Manufacturers of OLED-based televisions enjoyed a resurgence in demand atop the premium segments of the global television business in 2020, according to data released this week by market research firm, Display Supply Chain Consultants (DSCC).

The display analysis firm’s new Quarterly Advanced TV Shipment and Forecast Report, said OLED TV sales from brands including LG, Sony and others saw their share of the premium “Advanced TV” market deteriorate in recent years, but that turned around in the fourth quarter.

DSCC classifies the Premium TV market as models offering advanced display technologies including: White OLED (WOLED), Quantum Dot (QD) Display, QD Enhancement Film (QDEF), Dual Cell LCD and Mini-LED TVs with 4K and 8K resolution.

The report found that in Q4 2020, Samsung increased unit shipments by 26% year over year and maintained its lead position, but lost some share.

At the same time, LG Electronics increased shipments by 47% as its share increased from 14% in Q3 2020 to 17% in Q4 2020. Sony, watched shipments increase by 41% year over year as its unit share recovered to 7%.

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TCL’s, which was the first to introduce 4K MiniLED LCD TVs in 2019 and 2020, saw its Advanced LCD TV shipments increase 146% year over year to take the No. 4 position in Advanced TV units with 4%.

The report said Samsung also leads the industry in revenue share for Advanced TV, but its revenue share dipped below the 50% mark in Q4 2020. This comes after the company enjoyed a massive 55% share in the first quarter of 2020.

LG and Sony were the primary beneficiaries of Samsung’s lost revenue share, DSCC said. LG’s share increased to 25% in the fourth quarter last year achieving its highest level since the first quarter of 2019.

Meanwhile, Sony took the No. 3 spot with 11% share in Q4-2020, its highest share level since 2018.

DSCC said advanced TV shipments in Q4-2020 jumped 32% quart over quarter and by 29% year over year to 4.9 million units. Although the trend in TVs is toward larger sizes, in 2020, DSCC said, the smaller screen sizes of Advanced TVs recorded the biggest gains.

Advanced TV technologies in both LCD and OLED are offered at smaller screen sizes to reach lower price points. Advanced LCD TVs smaller than 49 inches saw a 99% year over year increase in Q4-2020, while in OLED the first shipments of 48 inch models were tabulated in 2020.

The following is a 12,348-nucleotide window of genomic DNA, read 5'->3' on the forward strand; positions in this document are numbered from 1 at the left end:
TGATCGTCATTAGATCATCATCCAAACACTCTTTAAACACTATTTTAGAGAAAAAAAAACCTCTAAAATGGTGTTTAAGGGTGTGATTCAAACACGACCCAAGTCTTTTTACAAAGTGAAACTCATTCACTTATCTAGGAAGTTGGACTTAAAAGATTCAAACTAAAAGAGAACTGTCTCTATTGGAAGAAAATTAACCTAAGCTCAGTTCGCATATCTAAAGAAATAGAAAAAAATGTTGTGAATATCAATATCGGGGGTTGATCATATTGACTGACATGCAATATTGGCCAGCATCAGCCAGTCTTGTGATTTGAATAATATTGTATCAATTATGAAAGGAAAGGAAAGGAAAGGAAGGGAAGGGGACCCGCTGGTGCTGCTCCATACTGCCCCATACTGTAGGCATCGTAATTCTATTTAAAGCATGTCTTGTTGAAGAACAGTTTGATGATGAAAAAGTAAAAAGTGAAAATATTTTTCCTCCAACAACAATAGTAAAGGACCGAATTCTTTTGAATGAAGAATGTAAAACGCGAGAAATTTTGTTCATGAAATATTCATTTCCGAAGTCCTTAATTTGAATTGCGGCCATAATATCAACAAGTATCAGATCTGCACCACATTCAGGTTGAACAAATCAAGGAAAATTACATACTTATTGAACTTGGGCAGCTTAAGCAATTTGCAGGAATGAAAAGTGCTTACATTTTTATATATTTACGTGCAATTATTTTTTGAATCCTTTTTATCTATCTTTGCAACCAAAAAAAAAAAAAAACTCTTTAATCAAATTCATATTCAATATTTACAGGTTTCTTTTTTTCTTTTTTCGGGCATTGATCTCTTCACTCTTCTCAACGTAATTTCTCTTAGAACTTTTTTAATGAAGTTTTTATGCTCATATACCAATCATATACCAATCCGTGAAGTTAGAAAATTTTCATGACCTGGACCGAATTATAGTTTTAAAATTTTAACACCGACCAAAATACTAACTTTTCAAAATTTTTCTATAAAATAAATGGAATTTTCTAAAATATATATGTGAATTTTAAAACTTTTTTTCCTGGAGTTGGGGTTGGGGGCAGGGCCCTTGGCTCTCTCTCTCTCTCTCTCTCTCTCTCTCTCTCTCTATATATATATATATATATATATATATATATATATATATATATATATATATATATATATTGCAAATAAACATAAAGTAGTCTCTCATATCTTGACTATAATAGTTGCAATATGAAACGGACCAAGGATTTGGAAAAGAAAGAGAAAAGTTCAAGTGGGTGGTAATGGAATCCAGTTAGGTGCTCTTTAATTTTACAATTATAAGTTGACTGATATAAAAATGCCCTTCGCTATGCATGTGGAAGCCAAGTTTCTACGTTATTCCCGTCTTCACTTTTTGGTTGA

DSCC said that in the largest screen sizes, OLED gained at LCD’s expense, with shipments of 77-inch+ OLED models climbing 395% year over year as shipments of LCD models 75 inches and larger declined by 2% year over year.

“As the pandemic kept people locked up, consumers around the world upgraded their homes with Advanced TVs in 2020,” said Bob O’Brien, Co-Founder and Principal Analyst at DSCC. “An increasing share of those consumers chose OLED TVs in Q4 2020. The introduction of 48” OLED TV in 2020 helped broaden the choices available to consumers, and this puts OLED TV makers in a great position for continued growth in 2021.”

“Advanced TV revenues increased by only 3% year over year as price declines combined with a smaller product mix meant that the average price of an advanced TV declined from $1424 in Q4 2019 to $1,139 in Q4 2020,” DSCC said. “Revenues for the most common sizes of Advanced LCD TV, 55 inches and 65 inches, declined by 13% and 18%, respectively.”

Revenues for 77-inch+ OLED increased by 259% year over year, and revenues from 48-inch OLED TVs increased from $0 in Q4-2019 to $118 million in Q4-2020, 5% of all OLED TV revenues, DSCC said.

Overall, OLED TV revenues increased by 29% year over year in part due to growth in sales of 77-inch OLED TV models, in addition to increased OLED model volume increases overall, as the average price of an OLED TV declined by only 5% year on year to $1,639, DSCC found.

In contrast, Advanced LCD TV revenues declined by 10% year over year as the average price of TVs in the category declined 29% year over year to $925.

“As a result, OLED TV revenue share of Advanced TV increased from 35% in Q4 2019 and 37% in Q3 2020 to 43% in Q4 2020,” the DSCC report states.

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By Greg Tarr

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